T 604-231-6455 | F 604-273-0459 | www.yourlibrary.ca  

Click to see poster for the event

Maxine Sheets-Johnstone’s new book! ‘Insides and Outsides: Interdisciplinary Perspectives on Animate Nature’

Maxine Sheets-Johnstone’s new book!
‘Insides and Outsides: Interdisciplinary Perspectives on Animate Nature’

Maxine Sheets-Johnstone, Insides and Outsides flyer 2016

Maxine Sheets-Johnstone, Insides and Outsides flyer 2016

“In her work Maxine Sheets-Johnstone appears as a unique brand in the eld of human science research. Elegantly, eloquently and with great knowledge she is able to integrate philosophy, human movement studies, psychology, biology, cognitive science, brain research and so much more into a complex and integrated theory of the animated nature of human beings. This volume is a great collection of her work.” — Reinhard Stelter, Professor and Head, Coaching Psychology Unit, University of Copenhagen, author of A Guide to Third Generation Coaching

“This book is a testament to the truly remarkable range and depth of its author, Maxine Sheets- Johnstone. What comes across is the writer’s profound understanding not just of what is life but what life and living are all about, what it means to be a human being, and why complementarities are foundational to life. In a global world riddled with fear, the need to comprehend us and them, self and other, the enemy within and without, is more urgent than ever. Insides and Outsides provides penetrating insights into the essential interdependence of living things, the power to see ourselves as others see us and much, much more. It takes the apparently familiar inner and outer, and makes them so strange and dynamic that a new appreciation of what it means to be alive emerges. This book is a must read that, like its title, crosses disciplinary divides and urges us to examine our true, animate nature.” – J.A. Scott Kelso, Creech Chair in Science, Florida Atlantic University, and Professor of Computational Neuroscience,Ulster University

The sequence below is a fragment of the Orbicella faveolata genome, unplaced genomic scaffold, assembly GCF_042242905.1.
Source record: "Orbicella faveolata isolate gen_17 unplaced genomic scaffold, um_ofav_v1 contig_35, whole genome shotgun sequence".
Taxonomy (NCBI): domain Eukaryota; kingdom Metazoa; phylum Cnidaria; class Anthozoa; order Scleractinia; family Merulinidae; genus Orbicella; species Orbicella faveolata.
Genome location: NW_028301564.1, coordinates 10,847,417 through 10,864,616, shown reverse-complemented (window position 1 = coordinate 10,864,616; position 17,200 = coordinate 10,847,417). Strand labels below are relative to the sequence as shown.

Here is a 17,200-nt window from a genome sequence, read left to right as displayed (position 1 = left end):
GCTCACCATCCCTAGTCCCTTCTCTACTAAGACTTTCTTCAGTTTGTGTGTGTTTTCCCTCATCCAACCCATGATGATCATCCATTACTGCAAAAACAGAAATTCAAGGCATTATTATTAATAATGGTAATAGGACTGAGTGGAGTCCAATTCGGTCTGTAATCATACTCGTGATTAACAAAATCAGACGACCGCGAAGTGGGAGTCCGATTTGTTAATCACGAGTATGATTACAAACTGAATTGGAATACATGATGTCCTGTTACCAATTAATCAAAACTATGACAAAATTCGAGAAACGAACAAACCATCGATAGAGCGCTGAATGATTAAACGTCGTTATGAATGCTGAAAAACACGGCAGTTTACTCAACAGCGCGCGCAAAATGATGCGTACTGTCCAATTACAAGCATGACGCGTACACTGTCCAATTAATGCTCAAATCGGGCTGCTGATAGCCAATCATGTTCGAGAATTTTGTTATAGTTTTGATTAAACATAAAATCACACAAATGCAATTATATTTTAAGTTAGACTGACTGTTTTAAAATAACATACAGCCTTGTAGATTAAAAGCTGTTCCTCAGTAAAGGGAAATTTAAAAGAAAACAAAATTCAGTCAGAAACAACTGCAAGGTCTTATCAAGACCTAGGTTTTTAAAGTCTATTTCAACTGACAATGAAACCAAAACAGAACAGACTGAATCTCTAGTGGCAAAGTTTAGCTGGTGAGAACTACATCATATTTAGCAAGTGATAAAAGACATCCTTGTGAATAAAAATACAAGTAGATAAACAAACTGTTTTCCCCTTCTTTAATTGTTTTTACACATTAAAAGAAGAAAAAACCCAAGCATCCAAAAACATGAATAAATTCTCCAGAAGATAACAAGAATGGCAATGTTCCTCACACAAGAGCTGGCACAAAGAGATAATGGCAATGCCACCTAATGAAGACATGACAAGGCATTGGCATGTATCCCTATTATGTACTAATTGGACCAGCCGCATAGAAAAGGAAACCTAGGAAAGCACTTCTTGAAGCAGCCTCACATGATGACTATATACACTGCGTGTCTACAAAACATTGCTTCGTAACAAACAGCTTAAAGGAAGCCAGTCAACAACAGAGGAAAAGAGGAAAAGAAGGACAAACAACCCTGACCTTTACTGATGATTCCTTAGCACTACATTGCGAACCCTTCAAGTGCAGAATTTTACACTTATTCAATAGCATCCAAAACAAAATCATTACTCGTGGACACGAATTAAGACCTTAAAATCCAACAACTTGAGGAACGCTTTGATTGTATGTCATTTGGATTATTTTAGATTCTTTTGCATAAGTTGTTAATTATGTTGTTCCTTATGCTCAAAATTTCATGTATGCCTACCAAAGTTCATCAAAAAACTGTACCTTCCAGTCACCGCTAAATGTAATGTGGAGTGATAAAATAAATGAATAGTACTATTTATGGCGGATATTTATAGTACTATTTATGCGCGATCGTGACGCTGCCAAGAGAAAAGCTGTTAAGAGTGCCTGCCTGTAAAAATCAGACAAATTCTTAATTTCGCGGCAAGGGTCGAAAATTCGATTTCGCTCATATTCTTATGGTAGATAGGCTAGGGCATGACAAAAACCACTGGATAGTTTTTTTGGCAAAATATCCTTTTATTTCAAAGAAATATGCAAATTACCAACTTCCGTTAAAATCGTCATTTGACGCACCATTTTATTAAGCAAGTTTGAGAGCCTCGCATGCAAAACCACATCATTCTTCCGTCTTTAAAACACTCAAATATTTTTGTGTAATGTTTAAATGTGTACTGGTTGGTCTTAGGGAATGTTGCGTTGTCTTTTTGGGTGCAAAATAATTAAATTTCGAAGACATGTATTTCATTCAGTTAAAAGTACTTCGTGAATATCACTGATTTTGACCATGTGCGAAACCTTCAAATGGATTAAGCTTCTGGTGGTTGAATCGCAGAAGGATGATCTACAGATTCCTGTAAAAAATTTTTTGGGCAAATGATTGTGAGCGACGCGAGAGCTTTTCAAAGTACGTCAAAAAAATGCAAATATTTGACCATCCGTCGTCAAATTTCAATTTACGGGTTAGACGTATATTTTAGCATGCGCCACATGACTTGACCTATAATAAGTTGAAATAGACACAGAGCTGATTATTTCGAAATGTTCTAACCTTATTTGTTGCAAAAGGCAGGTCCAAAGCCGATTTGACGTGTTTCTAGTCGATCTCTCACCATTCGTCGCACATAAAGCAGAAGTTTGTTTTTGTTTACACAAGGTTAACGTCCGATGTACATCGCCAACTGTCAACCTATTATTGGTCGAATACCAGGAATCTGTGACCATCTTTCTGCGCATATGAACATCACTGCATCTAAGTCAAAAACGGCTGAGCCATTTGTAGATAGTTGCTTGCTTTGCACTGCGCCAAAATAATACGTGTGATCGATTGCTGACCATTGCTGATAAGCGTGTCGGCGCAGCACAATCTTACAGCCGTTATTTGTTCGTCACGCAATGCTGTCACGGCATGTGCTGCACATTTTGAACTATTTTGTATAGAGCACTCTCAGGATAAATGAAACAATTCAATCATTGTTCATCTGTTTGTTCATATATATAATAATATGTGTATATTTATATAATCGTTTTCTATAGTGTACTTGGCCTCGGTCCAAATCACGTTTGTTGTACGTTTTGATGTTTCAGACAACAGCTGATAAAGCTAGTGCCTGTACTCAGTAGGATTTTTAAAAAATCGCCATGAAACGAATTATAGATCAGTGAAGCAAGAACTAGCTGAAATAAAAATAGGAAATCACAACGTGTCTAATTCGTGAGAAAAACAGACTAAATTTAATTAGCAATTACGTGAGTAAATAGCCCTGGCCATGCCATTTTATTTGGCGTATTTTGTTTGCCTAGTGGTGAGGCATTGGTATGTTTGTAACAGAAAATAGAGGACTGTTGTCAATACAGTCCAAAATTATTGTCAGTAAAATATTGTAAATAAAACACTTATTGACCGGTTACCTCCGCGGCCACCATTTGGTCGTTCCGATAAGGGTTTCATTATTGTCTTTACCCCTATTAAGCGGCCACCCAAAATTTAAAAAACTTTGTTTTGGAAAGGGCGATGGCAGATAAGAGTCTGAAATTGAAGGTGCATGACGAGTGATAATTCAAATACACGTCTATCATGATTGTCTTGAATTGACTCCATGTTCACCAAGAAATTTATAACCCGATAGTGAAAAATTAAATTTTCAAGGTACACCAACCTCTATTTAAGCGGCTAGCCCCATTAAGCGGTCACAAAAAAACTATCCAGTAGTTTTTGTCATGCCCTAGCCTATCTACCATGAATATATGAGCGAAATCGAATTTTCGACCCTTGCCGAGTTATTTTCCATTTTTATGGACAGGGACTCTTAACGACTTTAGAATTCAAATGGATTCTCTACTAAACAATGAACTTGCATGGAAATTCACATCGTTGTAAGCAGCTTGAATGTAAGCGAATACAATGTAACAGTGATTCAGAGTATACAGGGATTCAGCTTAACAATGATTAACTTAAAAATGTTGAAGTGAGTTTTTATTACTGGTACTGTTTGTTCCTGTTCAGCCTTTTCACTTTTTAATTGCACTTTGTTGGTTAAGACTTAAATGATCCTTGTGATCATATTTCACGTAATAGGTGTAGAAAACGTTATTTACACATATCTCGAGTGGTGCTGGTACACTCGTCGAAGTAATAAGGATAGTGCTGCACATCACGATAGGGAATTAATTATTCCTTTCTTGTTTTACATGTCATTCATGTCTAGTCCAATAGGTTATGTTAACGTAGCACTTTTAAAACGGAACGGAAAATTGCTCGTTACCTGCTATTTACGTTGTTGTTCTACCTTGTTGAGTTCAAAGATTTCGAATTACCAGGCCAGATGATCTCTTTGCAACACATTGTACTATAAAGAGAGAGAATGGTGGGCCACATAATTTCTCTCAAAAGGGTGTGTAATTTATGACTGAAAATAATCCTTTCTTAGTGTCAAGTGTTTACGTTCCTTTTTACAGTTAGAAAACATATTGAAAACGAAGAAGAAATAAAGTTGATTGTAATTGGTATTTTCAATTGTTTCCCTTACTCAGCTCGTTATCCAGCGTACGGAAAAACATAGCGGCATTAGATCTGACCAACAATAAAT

“Phenomenology matters: because it confronts our humanity in a way that is both honest and uncompromising; because it takes us as the moving, breathing, animate beings we truly are; because it insists that to set the world to rights we have rst to right ourselves. No-one has done more than Maxine Sheets-Johnstone to show why a phenomenological approach, grounded in the philosophy of Edmund Husserl, is needed for our times. And no-one has done so with such verve, in such forceful language, and across such a wide interdisciplinary terrain. Hers is a voice to be reckoned with.” — Prof Tim Ingold, Chair of Social Anthropology, University of Aberdeen

“Insides and Outsides is a major contribution to our understanding of the many ways by which an animate body’s movement is a key to understanding a remarkable range of different phenomena … This collection of recent essays by a leading philosopher of the body bears the unique stamp of Dr. Sheets- Johnstone’s agile balancing of phenomenological description with empirical research … The author proposes bold and ingenious resolutions of classical problems – such as the nature/culture divide and the mind/body problem – while exhibiting a decided proclivity for original, rst-order thinking of her own. This book comes as a special gift to its readers, thanks to the light it throws on so many basic dimensions of human and animal existence on earth.” — Edward S. Casey, Ph.D., Distinguished Professor of Philosophy, SUNY at Stony Brook


Insides and Outsides Interdisciplinary Perspectives on Animate Nature, Maxine Sheets-Johnstone

Insides and Outsides brings together diverse aspects of animate nature. Indeed, the book lives up to the word “interdisciplinary” in its title. It brings together diverse academic perspectives within each chapter and across chapters, showing in each instance that scienti c understandings of animate nature are – or can be – complementary to philosophical understandings. Thus insides and outsides, typically viewed as subjective vs. objective, mind vs. body, and self vs. other, are shown to be woven together in complex and subtle ways in the complexities and subtleties of animate life itself.

ISBN: 9781845409043 • Paperback • 320 pages £19.95 • £14.95 / $21.50
PUBLISHED ON 1 September 2016


 Chapter I: Kinesthetic Experience: Understanding Movement Inside and Out
Body, Movement and Dance in Psychotherapy (2010)Vol. 5, No. 2: 111–127 Animation: Analyses, Elaborations, and Implications

Chapter II: Animation: Analyses, Elaborations, and Implications